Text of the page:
“Be not afraid of going slow. Be afraid only of standing still.”
I was reminiscing with my good friend Rara (you can follow her blog here), and during the course of our conversation, she sent me a short video of a lion cub giving a human a hug. It reminded me of the adolescent male cub I used to work with when I was an assistant zookeeper at Wildlife World Zoo. I started sending Rara various pictures that I have saved on my phone, and she said that I needed to share them here. So here they are along with some relevant thoughts about this chapter in my life.
To start, here is the little fella that prompted the picture-sharing session that I had with Rara. (I’ve been thinking my hardest, and I can’t remember his name. I didn’t work with him directly very much, so I don’t feel so bad about it.)
When I started working at the zoo, I was brought in as an assistant zookeeper in the Reptiles & Amphibians exhibit. I really didn’t want to be working in that particular exhibit since I don’t particularly care for reptiles or amphibians, but Lance, the zoo’s curator at the time, told me that because of my experience in school (I was studying Animal Physiology and Behavior), he really wanted me to help out there. He promised that if I started working in the Reptiles and Amphibians exhibit, he would move me too another area as soon as he could. So I reluctantly agreed. I knew that I needed the experience, and it would up my chances to get into study abroad programs or other internships later in my career, so I felt like it was a good idea.
My first day there, the very first thing that Mike — the head zookeeper for the reptiles exhibit — did was throw me a pair of keys (they were attached to a very real-looking fake snake), point to a container with a giant boa constrictor in it, and say, “Grab Professor Plum and follow me.”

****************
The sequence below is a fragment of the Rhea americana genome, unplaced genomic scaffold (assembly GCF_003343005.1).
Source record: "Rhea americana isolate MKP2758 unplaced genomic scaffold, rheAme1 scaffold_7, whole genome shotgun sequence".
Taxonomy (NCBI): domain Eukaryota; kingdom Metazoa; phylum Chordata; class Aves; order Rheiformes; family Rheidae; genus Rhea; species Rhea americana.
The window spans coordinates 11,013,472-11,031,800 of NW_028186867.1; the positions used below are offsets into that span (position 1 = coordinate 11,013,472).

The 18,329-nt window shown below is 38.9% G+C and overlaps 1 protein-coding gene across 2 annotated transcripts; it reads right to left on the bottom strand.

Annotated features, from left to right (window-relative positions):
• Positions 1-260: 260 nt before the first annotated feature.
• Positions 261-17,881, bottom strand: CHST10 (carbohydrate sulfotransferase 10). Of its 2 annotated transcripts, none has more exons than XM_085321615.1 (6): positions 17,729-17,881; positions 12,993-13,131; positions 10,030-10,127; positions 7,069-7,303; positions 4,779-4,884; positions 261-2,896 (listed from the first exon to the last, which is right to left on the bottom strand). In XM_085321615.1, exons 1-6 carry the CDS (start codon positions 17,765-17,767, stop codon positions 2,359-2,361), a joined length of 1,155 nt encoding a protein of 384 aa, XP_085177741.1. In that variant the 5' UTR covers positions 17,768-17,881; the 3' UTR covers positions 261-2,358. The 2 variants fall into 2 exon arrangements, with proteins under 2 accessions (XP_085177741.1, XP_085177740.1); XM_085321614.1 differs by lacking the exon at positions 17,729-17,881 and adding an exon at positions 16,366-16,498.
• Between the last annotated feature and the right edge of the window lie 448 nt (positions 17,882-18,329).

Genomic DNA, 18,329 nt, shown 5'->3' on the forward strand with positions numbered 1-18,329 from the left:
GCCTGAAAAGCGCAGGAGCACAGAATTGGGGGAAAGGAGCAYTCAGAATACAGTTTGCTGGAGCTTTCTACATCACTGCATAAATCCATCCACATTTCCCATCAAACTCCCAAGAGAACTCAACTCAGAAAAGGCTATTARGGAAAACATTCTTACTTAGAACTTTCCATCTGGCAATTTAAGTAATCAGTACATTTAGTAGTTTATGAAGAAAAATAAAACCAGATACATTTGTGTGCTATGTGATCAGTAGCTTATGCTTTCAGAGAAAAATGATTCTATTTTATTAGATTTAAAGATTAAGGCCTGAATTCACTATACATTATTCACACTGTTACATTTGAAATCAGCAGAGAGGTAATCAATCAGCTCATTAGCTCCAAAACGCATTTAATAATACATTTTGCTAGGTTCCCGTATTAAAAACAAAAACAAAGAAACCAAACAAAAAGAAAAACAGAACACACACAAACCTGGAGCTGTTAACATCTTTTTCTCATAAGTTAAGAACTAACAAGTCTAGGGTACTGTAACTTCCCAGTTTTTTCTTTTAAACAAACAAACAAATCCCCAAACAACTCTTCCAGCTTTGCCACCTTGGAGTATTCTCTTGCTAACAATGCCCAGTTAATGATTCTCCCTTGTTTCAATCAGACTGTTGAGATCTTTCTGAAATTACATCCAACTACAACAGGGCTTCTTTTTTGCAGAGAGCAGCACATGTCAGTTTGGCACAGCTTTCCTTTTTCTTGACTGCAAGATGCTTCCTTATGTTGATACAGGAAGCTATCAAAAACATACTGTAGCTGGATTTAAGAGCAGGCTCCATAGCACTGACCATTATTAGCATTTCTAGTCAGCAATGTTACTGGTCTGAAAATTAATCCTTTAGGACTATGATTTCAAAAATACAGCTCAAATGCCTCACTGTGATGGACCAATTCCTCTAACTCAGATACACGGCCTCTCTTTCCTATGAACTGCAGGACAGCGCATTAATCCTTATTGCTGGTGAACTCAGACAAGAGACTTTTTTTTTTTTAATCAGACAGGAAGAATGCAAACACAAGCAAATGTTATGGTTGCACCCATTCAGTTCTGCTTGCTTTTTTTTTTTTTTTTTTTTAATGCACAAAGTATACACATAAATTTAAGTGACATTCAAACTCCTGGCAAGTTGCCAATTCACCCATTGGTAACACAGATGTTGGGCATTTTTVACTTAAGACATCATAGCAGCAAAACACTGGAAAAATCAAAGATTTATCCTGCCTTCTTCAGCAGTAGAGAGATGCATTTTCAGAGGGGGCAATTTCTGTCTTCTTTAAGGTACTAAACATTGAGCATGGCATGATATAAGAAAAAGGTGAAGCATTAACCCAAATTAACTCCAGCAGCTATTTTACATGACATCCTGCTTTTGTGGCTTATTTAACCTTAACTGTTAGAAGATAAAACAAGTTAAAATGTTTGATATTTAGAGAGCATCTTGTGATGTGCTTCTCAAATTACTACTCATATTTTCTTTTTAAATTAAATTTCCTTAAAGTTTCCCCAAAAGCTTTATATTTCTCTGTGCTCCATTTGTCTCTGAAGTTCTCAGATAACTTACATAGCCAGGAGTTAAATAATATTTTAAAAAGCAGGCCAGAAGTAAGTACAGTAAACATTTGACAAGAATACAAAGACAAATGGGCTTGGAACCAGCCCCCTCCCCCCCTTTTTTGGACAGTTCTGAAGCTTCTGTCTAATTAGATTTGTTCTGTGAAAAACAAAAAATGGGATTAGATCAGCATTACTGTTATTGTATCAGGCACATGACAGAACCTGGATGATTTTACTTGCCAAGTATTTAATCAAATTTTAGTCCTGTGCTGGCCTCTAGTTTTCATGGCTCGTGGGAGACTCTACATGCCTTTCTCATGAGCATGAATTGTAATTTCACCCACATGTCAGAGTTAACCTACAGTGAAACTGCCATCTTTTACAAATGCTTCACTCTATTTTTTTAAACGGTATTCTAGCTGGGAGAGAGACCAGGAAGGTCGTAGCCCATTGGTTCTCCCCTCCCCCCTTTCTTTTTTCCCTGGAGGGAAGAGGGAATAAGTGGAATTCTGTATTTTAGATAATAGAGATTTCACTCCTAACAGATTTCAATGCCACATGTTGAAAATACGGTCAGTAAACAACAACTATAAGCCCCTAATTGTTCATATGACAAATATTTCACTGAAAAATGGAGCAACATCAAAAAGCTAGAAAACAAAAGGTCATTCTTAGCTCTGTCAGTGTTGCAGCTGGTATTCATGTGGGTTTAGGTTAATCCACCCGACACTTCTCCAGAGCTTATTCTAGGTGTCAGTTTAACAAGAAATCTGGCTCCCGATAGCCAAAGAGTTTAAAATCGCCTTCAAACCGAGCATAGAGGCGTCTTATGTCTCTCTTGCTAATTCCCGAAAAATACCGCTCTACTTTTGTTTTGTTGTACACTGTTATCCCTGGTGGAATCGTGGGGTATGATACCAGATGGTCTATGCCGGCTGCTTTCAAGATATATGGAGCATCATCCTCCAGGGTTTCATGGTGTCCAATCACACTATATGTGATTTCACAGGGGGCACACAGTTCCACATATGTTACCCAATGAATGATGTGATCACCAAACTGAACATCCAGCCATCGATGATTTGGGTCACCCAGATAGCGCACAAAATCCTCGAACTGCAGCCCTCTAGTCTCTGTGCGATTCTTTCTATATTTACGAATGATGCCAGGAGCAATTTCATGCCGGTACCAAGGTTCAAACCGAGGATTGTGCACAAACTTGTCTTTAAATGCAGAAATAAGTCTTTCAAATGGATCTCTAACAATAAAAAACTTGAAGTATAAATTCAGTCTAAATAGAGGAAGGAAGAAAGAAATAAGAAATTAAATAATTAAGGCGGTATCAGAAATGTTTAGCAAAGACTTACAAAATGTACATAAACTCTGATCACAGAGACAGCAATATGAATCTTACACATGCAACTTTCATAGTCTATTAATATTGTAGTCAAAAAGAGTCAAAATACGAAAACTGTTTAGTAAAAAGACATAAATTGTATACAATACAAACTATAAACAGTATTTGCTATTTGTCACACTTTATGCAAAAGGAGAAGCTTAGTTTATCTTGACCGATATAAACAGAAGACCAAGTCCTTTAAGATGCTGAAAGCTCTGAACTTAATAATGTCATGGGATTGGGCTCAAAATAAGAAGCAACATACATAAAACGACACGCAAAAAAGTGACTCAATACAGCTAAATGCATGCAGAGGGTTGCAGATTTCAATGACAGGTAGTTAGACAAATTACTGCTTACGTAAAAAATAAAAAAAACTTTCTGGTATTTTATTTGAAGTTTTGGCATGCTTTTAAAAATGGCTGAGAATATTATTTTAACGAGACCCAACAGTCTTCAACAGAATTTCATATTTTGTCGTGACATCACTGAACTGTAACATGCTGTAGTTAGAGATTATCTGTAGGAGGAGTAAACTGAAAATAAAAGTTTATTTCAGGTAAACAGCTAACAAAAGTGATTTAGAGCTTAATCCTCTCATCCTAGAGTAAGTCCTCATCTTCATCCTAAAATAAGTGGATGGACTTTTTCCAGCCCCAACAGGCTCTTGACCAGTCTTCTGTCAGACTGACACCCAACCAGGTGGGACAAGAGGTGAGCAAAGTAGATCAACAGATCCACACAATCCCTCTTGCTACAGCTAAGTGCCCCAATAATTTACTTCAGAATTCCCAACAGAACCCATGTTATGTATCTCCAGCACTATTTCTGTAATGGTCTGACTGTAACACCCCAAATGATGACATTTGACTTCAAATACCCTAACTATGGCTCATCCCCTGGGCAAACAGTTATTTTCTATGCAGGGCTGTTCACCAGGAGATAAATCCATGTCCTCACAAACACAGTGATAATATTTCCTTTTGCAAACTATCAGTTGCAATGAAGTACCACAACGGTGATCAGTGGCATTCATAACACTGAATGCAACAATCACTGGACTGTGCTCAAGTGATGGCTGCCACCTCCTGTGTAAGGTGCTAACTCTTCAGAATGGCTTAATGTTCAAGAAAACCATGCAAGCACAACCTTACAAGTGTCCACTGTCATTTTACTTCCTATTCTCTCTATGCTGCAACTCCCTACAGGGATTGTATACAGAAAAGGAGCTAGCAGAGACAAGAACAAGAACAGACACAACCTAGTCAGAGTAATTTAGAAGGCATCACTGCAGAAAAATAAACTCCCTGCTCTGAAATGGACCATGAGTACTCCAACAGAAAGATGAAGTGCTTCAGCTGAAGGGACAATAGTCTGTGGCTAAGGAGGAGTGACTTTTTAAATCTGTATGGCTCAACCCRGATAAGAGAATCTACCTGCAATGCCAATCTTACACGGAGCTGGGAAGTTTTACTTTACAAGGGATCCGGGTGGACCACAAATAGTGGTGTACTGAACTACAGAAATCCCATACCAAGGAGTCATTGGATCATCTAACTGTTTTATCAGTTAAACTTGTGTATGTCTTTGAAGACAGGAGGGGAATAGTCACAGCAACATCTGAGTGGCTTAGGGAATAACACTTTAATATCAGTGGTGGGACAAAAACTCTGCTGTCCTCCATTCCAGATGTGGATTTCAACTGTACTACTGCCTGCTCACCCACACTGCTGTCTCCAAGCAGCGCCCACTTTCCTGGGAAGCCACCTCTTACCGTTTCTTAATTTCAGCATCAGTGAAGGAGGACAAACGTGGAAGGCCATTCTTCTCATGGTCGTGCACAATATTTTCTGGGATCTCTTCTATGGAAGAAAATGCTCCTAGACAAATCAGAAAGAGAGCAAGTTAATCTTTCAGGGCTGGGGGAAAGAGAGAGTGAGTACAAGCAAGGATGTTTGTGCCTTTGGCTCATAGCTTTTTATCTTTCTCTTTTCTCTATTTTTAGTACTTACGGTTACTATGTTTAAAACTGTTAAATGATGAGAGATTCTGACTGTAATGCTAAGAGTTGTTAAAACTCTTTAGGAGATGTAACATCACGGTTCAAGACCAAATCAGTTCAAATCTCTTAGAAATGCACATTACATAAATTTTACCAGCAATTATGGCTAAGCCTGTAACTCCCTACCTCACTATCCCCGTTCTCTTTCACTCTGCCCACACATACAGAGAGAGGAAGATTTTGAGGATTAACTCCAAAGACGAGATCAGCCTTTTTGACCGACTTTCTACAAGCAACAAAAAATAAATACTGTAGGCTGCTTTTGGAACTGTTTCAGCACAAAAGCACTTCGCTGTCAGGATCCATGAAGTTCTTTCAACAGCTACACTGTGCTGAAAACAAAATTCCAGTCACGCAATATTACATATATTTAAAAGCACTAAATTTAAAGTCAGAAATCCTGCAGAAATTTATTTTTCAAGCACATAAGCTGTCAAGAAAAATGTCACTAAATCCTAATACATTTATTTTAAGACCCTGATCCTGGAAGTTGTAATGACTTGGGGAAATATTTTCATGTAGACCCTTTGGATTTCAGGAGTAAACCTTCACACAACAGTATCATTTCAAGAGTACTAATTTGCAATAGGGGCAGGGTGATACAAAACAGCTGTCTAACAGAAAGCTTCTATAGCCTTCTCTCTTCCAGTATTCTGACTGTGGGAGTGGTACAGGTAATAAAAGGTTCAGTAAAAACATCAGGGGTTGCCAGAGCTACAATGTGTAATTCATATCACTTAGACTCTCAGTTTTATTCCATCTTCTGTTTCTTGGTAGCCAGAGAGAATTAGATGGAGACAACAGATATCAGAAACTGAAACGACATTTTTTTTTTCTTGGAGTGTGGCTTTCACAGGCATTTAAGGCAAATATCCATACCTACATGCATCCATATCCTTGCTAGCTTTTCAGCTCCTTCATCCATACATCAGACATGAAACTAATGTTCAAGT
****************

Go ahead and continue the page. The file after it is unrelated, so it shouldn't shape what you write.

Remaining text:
Uhhhh, what? I had never held or touched a snake before. I didn’t know how on earth to grab the thing…but with all eyes on me, I slowly unlocked the cage, opened the door and reached inside. Professor Plum was coiled up, which made it easier to grab him. I held him like he was a ticking time bomb, not wanting to do anything that would cause him to strike or constrict. Despite my valiant efforts, before we even made it out of the door to the outside section of the exhibit he had started to move and wrap himself around my upper thigh. I did my best not to show my fear, even though I was thinking: OH MY GOD THIS IS HOW MY LIFE WILL END.
Mike led me to a portion of the hallway where there was an exhibit with no glass to protect the public from what was inside. He told me to step into the exhibit and place Professor Plum onto the perch that was located just above my head. I conceded, and Professor Plum willingly slithered onto his branch.
I don’t remember much of the rest of the day. It must have been obscured by these first moments, and I’m sure that I was overwhelmed with the wealth of information that was piled onto me. Little did I know that this first-day experience would be relatively “normal” compared to other experiences that I would endure during my time working there.
To be continued…
Heading to McNary to get some fry bread for lunch. These ones are pooped!
Road trip with the animals to Show Low for the Memorial Day weekend!
This is the new puppy we bought for my dad to surprise him when they come home to visit tomorrow. A pure bred Queensland Heeler. So cute!